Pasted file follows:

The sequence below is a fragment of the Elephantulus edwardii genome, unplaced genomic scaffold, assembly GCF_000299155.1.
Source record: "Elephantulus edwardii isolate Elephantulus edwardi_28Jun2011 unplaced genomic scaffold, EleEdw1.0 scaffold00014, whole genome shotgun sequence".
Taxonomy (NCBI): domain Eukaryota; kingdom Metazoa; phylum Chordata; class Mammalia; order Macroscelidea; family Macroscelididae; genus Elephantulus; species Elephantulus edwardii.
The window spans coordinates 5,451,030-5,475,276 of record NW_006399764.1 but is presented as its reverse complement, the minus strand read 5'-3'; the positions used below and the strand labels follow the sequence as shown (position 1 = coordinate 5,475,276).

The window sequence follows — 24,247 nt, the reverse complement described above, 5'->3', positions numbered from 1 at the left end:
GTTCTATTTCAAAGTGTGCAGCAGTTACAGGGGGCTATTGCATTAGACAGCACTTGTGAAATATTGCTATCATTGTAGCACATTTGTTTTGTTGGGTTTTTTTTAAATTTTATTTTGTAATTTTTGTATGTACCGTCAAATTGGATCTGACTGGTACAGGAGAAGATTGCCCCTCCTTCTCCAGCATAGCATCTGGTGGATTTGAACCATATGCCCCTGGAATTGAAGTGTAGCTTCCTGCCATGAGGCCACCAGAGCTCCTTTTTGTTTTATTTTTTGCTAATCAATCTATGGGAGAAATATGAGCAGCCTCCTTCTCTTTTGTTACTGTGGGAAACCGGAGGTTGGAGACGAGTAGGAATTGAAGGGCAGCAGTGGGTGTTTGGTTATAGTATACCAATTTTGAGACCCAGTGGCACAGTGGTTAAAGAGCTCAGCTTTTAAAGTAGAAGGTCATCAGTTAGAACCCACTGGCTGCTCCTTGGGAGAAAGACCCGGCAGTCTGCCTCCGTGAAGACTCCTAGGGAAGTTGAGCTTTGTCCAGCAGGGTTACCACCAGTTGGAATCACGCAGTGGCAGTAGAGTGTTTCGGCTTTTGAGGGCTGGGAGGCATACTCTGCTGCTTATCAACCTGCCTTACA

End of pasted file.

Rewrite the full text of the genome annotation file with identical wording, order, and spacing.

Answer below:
The sequence below is a fragment of the Elephantulus edwardii genome, unplaced genomic scaffold, assembly GCF_000299155.1.
Source record: "Elephantulus edwardii isolate Elephantulus edwardi_28Jun2011 unplaced genomic scaffold, EleEdw1.0 scaffold00014, whole genome shotgun sequence".
Taxonomy (NCBI): domain Eukaryota; kingdom Metazoa; phylum Chordata; class Mammalia; order Macroscelidea; family Macroscelididae; genus Elephantulus; species Elephantulus edwardii.
The window spans coordinates 5,451,030-5,475,276 of record NW_006399764.1 but is presented as its reverse complement, the minus strand read 5'-3'; the positions used below and the strand labels follow the sequence as shown (position 1 = coordinate 5,475,276).

The window sequence follows — 24,247 nt, the reverse complement described above, 5'->3', positions numbered from 1 at the left end:
GTTCTATTTCAAAGTGTGCAGCAGTTACAGGGGGCTATTGCATTAGACAGCACTTGTGAAATATTGCTATCATTGTAGCACATTTGTTTTGTTGGGTTTTTTTTAAATTTTATTTTGTAATTTTTGTATGTACCGTCAAATTGGATCTGACTGGTACAGGAGAAGATTGCCCCTCCTTCTCCAGCATAGCATCTGGTGGATTTGAACCATATGCCCCTGGAATTGAAGTGTAGCTTCCTGCCATGAGGCCACCAGAGCTCCTTTTTGTTTTATTTTTTGCTAATCAATCTATGGGAGAAATATGAGCAGCCTCCTTCTCTTTTGTTACTGTGGGAAACCGGAGGTTGGAGACGAGTAGGAATTGAAGGGCAGCAGTGGGTGTTTGGTTATAGTATACCAATTTTGAGACCCAGTGGCACAGTGGTTAAAGAGCTCAGCTTTTAAAGTAGAAGGTCATCAGTTAGAACCCACTGGCTGCTCCTTGGGAGAAAGACCCGGCAGTCTGCCTCCGTGAAGACTCCTAGGGAAGTTGAGCTTTGTCCAGCAGGGTTACCACCAGTTGGAATCACGCAGTGGCAGTAGAGTGTTTCGGCTTTTGAGGGCTGGGAGGCATACTCTGCTGCTTATCAACCTGCCTTACA